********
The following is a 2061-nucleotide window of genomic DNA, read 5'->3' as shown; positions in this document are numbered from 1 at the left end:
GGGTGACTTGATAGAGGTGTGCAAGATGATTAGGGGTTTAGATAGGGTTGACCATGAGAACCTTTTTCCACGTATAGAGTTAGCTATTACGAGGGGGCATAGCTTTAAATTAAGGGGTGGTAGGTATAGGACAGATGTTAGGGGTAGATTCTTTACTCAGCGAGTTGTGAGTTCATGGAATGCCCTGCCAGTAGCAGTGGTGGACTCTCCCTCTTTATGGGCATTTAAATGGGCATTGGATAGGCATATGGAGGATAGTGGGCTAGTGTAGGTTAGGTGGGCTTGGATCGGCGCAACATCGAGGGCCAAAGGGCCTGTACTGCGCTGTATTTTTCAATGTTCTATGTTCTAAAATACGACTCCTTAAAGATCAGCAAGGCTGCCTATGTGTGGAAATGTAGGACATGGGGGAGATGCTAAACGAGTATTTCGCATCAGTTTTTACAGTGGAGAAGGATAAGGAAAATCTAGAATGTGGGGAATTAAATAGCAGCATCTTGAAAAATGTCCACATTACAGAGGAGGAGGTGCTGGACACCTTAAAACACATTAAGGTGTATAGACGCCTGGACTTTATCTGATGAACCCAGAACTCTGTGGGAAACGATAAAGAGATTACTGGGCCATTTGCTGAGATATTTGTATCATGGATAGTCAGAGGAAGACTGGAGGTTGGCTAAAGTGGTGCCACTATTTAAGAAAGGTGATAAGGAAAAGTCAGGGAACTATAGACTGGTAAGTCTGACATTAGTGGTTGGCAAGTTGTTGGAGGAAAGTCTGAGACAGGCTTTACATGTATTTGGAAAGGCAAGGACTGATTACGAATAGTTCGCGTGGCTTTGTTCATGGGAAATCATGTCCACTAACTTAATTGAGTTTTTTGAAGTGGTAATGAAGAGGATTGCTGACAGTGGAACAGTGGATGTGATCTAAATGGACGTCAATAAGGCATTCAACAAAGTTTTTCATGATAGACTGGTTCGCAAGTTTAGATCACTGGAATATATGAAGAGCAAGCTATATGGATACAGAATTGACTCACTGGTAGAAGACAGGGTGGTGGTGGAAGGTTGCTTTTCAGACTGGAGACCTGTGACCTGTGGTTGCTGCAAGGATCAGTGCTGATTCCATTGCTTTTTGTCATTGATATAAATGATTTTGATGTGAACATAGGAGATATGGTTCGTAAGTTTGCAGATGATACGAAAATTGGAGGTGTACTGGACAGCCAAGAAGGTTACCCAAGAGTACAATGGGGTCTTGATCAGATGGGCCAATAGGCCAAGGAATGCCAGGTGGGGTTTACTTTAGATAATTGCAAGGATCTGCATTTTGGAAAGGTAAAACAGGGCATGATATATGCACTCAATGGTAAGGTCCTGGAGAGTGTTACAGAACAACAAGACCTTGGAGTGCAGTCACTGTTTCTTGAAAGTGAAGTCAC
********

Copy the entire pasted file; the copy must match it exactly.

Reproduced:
The following is a 2061-nucleotide window of genomic DNA, read 5'->3' as shown; positions in this document are numbered from 1 at the left end:
GGGTGACTTGATAGAGGTGTGCAAGATGATTAGGGGTTTAGATAGGGTTGACCATGAGAACCTTTTTCCACGTATAGAGTTAGCTATTACGAGGGGGCATAGCTTTAAATTAAGGGGTGGTAGGTATAGGACAGATGTTAGGGGTAGATTCTTTACTCAGCGAGTTGTGAGTTCATGGAATGCCCTGCCAGTAGCAGTGGTGGACTCTCCCTCTTTATGGGCATTTAAATGGGCATTGGATAGGCATATGGAGGATAGTGGGCTAGTGTAGGTTAGGTGGGCTTGGATCGGCGCAACATCGAGGGCCAAAGGGCCTGTACTGCGCTGTATTTTTCAATGTTCTATGTTCTAAAATACGACTCCTTAAAGATCAGCAAGGCTGCCTATGTGTGGAAATGTAGGACATGGGGGAGATGCTAAACGAGTATTTCGCATCAGTTTTTACAGTGGAGAAGGATAAGGAAAATCTAGAATGTGGGGAATTAAATAGCAGCATCTTGAAAAATGTCCACATTACAGAGGAGGAGGTGCTGGACACCTTAAAACACATTAAGGTGTATAGACGCCTGGACTTTATCTGATGAACCCAGAACTCTGTGGGAAACGATAAAGAGATTACTGGGCCATTTGCTGAGATATTTGTATCATGGATAGTCAGAGGAAGACTGGAGGTTGGCTAAAGTGGTGCCACTATTTAAGAAAGGTGATAAGGAAAAGTCAGGGAACTATAGACTGGTAAGTCTGACATTAGTGGTTGGCAAGTTGTTGGAGGAAAGTCTGAGACAGGCTTTACATGTATTTGGAAAGGCAAGGACTGATTACGAATAGTTCGCGTGGCTTTGTTCATGGGAAATCATGTCCACTAACTTAATTGAGTTTTTTGAAGTGGTAATGAAGAGGATTGCTGACAGTGGAACAGTGGATGTGATCTAAATGGACGTCAATAAGGCATTCAACAAAGTTTTTCATGATAGACTGGTTCGCAAGTTTAGATCACTGGAATATATGAAGAGCAAGCTATATGGATACAGAATTGACTCACTGGTAGAAGACAGGGTGGTGGTGGAAGGTTGCTTTTCAGACTGGAGACCTGTGACCTGTGGTTGCTGCAAGGATCAGTGCTGATTCCATTGCTTTTTGTCATTGATATAAATGATTTTGATGTGAACATAGGAGATATGGTTCGTAAGTTTGCAGATGATACGAAAATTGGAGGTGTACTGGACAGCCAAGAAGGTTACCCAAGAGTACAATGGGGTCTTGATCAGATGGGCCAATAGGCCAAGGAATGCCAGGTGGGGTTTACTTTAGATAATTGCAAGGATCTGCATTTTGGAAAGGTAAAACAGGGCATGATATATGCACTCAATGGTAAGGTCCTGGAGAGTGTTACAGAACAACAAGACCTTGGAGTGCAGTCACTGTTTCTTGAAAGTGAAGTCAC